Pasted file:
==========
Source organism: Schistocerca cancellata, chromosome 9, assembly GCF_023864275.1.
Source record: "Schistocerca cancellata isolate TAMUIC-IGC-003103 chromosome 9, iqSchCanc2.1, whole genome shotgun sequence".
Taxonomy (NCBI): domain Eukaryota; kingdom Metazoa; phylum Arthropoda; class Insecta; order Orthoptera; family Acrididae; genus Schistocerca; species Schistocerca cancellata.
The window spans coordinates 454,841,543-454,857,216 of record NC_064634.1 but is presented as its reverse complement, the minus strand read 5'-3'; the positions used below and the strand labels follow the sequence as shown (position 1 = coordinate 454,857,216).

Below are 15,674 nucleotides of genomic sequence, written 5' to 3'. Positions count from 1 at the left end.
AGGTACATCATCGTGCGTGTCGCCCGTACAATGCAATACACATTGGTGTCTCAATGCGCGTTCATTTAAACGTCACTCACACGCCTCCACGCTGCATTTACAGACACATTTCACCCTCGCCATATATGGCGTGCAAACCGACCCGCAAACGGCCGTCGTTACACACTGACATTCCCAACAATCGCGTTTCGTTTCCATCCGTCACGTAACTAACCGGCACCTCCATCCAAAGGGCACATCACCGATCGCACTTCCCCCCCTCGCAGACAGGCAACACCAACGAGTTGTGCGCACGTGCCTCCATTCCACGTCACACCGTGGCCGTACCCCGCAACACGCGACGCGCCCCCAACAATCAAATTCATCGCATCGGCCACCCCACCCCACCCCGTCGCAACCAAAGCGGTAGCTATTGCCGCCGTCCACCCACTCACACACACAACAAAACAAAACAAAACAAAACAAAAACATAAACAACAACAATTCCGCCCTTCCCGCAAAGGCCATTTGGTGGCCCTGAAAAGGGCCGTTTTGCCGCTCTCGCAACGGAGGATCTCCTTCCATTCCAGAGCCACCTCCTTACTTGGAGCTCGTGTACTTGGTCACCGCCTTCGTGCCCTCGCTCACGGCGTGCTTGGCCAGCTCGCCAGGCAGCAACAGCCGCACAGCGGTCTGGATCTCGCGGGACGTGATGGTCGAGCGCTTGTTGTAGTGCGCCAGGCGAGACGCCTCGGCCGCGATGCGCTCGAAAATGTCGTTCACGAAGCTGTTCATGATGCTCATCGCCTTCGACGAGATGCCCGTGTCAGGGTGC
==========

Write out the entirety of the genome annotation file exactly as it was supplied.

Source organism: Schistocerca cancellata, chromosome 9, assembly GCF_023864275.1.
Source record: "Schistocerca cancellata isolate TAMUIC-IGC-003103 chromosome 9, iqSchCanc2.1, whole genome shotgun sequence".
Taxonomy (NCBI): domain Eukaryota; kingdom Metazoa; phylum Arthropoda; class Insecta; order Orthoptera; family Acrididae; genus Schistocerca; species Schistocerca cancellata.
The window spans coordinates 454,841,543-454,857,216 of record NC_064634.1 but is presented as its reverse complement, the minus strand read 5'-3'; the positions used below and the strand labels follow the sequence as shown (position 1 = coordinate 454,857,216).

Below are 15,674 nucleotides of genomic sequence, written 5' to 3'. Positions count from 1 at the left end.
AGGTACATCATCGTGCGTGTCGCCCGTACAATGCAATACACATTGGTGTCTCAATGCGCGTTCATTTAAACGTCACTCACACGCCTCCACGCTGCATTTACAGACACATTTCACCCTCGCCATATATGGCGTGCAAACCGACCCGCAAACGGCCGTCGTTACACACTGACATTCCCAACAATCGCGTTTCGTTTCCATCCGTCACGTAACTAACCGGCACCTCCATCCAAAGGGCACATCACCGATCGCACTTCCCCCCCTCGCAGACAGGCAACACCAACGAGTTGTGCGCACGTGCCTCCATTCCACGTCACACCGTGGCCGTACCCCGCAACACGCGACGCGCCCCCAACAATCAAATTCATCGCATCGGCCACCCCACCCCACCCCGTCGCAACCAAAGCGGTAGCTATTGCCGCCGTCCACCCACTCACACACACAACAAAACAAAACAAAACAAAACAAAAACATAAACAACAACAATTCCGCCCTTCCCGCAAAGGCCATTTGGTGGCCCTGAAAAGGGCCGTTTTGCCGCTCTCGCAACGGAGGATCTCCTTCCATTCCAGAGCCACCTCCTTACTTGGAGCTCGTGTACTTGGTCACCGCCTTCGTGCCCTCGCTCACGGCGTGCTTGGCCAGCTCGCCAGGCAGCAACAGCCGCACAGCGGTCTGGATCTCGCGGGACGTGATGGTCGAGCGCTTGTTGTAGTGCGCCAGGCGAGACGCCTCGGCCGCGATGCGCTCGAAAATGTCGTTCACGAAGCTGTTCATGATGCTCATCGCCTTCGACGAGATGCCCGTGTCAGGGTGC